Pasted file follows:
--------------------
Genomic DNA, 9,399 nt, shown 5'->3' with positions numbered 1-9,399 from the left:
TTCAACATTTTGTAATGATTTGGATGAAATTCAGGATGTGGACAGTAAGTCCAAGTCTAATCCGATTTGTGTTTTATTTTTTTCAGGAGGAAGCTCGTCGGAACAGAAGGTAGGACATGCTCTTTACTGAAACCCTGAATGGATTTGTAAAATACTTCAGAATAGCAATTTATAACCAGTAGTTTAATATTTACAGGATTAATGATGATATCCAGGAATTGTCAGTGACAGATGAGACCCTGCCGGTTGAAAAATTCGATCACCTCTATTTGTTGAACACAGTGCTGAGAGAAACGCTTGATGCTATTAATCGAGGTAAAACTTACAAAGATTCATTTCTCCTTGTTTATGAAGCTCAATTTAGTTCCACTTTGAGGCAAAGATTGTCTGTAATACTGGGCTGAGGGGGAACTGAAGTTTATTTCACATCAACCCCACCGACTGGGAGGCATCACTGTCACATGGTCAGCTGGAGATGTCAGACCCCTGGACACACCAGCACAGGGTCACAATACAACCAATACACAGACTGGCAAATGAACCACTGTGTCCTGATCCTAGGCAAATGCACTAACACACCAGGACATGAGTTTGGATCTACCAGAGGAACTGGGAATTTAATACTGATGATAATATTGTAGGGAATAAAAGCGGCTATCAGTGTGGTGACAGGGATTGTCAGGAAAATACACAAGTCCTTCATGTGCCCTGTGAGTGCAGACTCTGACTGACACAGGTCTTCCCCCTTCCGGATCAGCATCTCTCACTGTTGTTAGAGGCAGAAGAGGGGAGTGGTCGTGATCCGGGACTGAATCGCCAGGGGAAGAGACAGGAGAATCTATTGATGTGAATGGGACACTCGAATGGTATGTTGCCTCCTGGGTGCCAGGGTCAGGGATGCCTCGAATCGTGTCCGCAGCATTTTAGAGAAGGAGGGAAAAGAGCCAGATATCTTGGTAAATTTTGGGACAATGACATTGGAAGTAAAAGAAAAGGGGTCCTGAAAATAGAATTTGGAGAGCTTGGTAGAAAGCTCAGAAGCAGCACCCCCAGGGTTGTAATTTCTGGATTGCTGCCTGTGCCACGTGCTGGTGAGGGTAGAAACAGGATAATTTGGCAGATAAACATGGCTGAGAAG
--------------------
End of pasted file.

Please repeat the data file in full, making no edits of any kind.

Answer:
Genomic DNA, 9,399 nt, shown 5'->3' with positions numbered 1-9,399 from the left:
TTCAACATTTTGTAATGATTTGGATGAAATTCAGGATGTGGACAGTAAGTCCAAGTCTAATCCGATTTGTGTTTTATTTTTTTCAGGAGGAAGCTCGTCGGAACAGAAGGTAGGACATGCTCTTTACTGAAACCCTGAATGGATTTGTAAAATACTTCAGAATAGCAATTTATAACCAGTAGTTTAATATTTACAGGATTAATGATGATATCCAGGAATTGTCAGTGACAGATGAGACCCTGCCGGTTGAAAAATTCGATCACCTCTATTTGTTGAACACAGTGCTGAGAGAAACGCTTGATGCTATTAATCGAGGTAAAACTTACAAAGATTCATTTCTCCTTGTTTATGAAGCTCAATTTAGTTCCACTTTGAGGCAAAGATTGTCTGTAATACTGGGCTGAGGGGGAACTGAAGTTTATTTCACATCAACCCCACCGACTGGGAGGCATCACTGTCACATGGTCAGCTGGAGATGTCAGACCCCTGGACACACCAGCACAGGGTCACAATACAACCAATACACAGACTGGCAAATGAACCACTGTGTCCTGATCCTAGGCAAATGCACTAACACACCAGGACATGAGTTTGGATCTACCAGAGGAACTGGGAATTTAATACTGATGATAATATTGTAGGGAATAAAAGCGGCTATCAGTGTGGTGACAGGGATTGTCAGGAAAATACACAAGTCCTTCATGTGCCCTGTGAGTGCAGACTCTGACTGACACAGGTCTTCCCCCTTCCGGATCAGCATCTCTCACTGTTGTTAGAGGCAGAAGAGGGGAGTGGTCGTGATCCGGGACTGAATCGCCAGGGGAAGAGACAGGAGAATCTATTGATGTGAATGGGACACTCGAATGGTATGTTGCCTCCTGGGTGCCAGGGTCAGGGATGCCTCGAATCGTGTCCGCAGCATTTTAGAGAAGGAGGGAAAAGAGCCAGATATCTTGGTAAATTTTGGGACAATGACATTGGAAGTAAAAGAAAAGGGGTCCTGAAAATAGAATTTGGAGAGCTTGGTAGAAAGCTCAGAAGCAGCACCCCCAGGGTTGTAATTTCTGGATTGCTGCCTGTGCCACGTGCTGGTGAGGGTAGAAACAGGATAATTTGGCAGATAAACATGGCTGAGAAG